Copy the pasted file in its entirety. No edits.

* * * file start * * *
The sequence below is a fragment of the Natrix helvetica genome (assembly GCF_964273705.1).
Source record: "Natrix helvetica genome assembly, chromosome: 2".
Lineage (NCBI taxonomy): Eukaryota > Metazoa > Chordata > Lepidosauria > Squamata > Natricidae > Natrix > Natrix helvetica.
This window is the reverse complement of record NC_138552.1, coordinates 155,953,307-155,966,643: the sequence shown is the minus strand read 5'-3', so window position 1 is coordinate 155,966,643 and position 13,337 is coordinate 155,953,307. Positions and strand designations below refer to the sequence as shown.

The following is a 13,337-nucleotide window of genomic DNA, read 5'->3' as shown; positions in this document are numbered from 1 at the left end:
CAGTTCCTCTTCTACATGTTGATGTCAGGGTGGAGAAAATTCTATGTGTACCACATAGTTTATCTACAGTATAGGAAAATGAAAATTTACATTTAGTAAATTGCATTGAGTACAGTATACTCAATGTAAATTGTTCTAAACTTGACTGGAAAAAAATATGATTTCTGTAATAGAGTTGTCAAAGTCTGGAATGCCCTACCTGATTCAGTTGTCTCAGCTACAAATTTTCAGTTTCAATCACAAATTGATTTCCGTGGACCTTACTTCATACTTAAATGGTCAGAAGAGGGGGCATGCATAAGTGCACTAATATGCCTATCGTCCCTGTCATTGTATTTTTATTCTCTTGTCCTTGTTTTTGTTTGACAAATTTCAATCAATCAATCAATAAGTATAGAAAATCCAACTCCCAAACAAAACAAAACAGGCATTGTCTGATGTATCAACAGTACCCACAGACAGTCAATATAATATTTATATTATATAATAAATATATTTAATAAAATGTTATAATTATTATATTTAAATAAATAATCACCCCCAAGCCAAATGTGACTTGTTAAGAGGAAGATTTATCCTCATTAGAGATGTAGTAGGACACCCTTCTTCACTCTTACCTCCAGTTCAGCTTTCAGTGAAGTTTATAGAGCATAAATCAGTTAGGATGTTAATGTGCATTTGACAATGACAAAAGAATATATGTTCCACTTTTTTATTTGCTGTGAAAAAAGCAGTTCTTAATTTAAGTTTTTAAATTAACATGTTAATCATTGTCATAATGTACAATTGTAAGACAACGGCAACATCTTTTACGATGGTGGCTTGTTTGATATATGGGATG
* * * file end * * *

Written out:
The sequence below is a fragment of the Natrix helvetica genome (assembly GCF_964273705.1).
Source record: "Natrix helvetica genome assembly, chromosome: 2".
Lineage (NCBI taxonomy): Eukaryota > Metazoa > Chordata > Lepidosauria > Squamata > Natricidae > Natrix > Natrix helvetica.
This window is the reverse complement of record NC_138552.1, coordinates 155,953,307-155,966,643: the sequence shown is the minus strand read 5'-3', so window position 1 is coordinate 155,966,643 and position 13,337 is coordinate 155,953,307. Positions and strand designations below refer to the sequence as shown.

The following is a 13,337-nucleotide window of genomic DNA, read 5'->3' as shown; positions in this document are numbered from 1 at the left end:
CAGTTCCTCTTCTACATGTTGATGTCAGGGTGGAGAAAATTCTATGTGTACCACATAGTTTATCTACAGTATAGGAAAATGAAAATTTACATTTAGTAAATTGCATTGAGTACAGTATACTCAATGTAAATTGTTCTAAACTTGACTGGAAAAAAATATGATTTCTGTAATAGAGTTGTCAAAGTCTGGAATGCCCTACCTGATTCAGTTGTCTCAGCTACAAATTTTCAGTTTCAATCACAAATTGATTTCCGTGGACCTTACTTCATACTTAAATGGTCAGAAGAGGGGGCATGCATAAGTGCACTAATATGCCTATCGTCCCTGTCATTGTATTTTTATTCTCTTGTCCTTGTTTTTGTTTGACAAATTTCAATCAATCAATCAATAAGTATAGAAAATCCAACTCCCAAACAAAACAAAACAGGCATTGTCTGATGTATCAACAGTACCCACAGACAGTCAATATAATATTTATATTATATAATAAATATATTTAATAAAATGTTATAATTATTATATTTAAATAAATAATCACCCCCAAGCCAAATGTGACTTGTTAAGAGGAAGATTTATCCTCATTAGAGATGTAGTAGGACACCCTTCTTCACTCTTACCTCCAGTTCAGCTTTCAGTGAAGTTTATAGAGCATAAATCAGTTAGGATGTTAATGTGCATTTGACAATGACAAAAGAATATATGTTCCACTTTTTTATTTGCTGTGAAAAAAGCAGTTCTTAATTTAAGTTTTTAAATTAACATGTTAATCATTGTCATAATGTACAATTGTAAGACAACGGCAACATCTTTTACGATGGTGGCTTGTTTGATATATGGGATG